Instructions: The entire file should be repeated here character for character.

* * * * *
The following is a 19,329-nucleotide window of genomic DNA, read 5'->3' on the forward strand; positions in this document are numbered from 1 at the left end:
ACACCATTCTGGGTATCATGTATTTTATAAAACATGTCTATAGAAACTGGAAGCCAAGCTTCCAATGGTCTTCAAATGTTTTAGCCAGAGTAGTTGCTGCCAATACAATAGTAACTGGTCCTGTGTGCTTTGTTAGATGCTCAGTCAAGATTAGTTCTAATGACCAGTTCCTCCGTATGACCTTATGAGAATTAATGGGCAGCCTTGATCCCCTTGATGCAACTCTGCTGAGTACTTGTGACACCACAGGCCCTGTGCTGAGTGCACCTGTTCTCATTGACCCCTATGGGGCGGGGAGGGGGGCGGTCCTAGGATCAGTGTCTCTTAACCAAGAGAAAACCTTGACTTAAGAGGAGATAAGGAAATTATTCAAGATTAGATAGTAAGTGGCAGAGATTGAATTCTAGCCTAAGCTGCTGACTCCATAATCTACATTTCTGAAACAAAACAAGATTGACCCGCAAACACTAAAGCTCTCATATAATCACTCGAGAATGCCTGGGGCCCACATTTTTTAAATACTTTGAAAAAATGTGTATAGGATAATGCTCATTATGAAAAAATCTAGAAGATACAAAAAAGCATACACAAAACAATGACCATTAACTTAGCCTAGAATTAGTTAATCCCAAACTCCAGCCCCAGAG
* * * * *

The following is a 19,329-nucleotide window of genomic DNA, read 5'->3' on the forward strand; positions in this document are numbered from 1 at the left end:
ACACCATTCTGGGTATCATGTATTTTATAAAACATGTCTATAGAAACTGGAAGCCAAGCTTCCAATGGTCTTCAAATGTTTTAGCCAGAGTAGTTGCTGCCAATACAATAGTAACTGGTCCTGTGTGCTTTGTTAGATGCTCAGTCAAGATTAGTTCTAATGACCAGTTCCTCCGTATGACCTTATGAGAATTAATGGGCAGCCTTGATCCCCTTGATGCAACTCTGCTGAGTACTTGTGACACCACAGGCCCTGTGCTGAGTGCACCTGTTCTCATTGACCCCTATGGGGCGGGGAGGGGGGCGGTCCTAGGATCAGTGTCTCTTAACCAAGAGAAAACCTTGACTTAAGAGGAGATAAGGAAATTATTCAAGATTAGATAGTAAGTGGCAGAGATTGAATTCTAGCCTAAGCTGCTGACTCCATAATCTACATTTCTGAAACAAAACAAGATTGACCCGCAAACACTAAAGCTCTCATATAATCACTCGAGAATGCCTGGGGCCCACATTTTTTAAATACTTTGAAAAAATGTGTATAGGATAATGCTCATTATGAAAAAATCTAGAAGATACAAAAAAGCATACACAAAACAATGACCATTAACTTAGCCTAGAATTAGTTAATCCCAAACTCCAGCCCCAGAG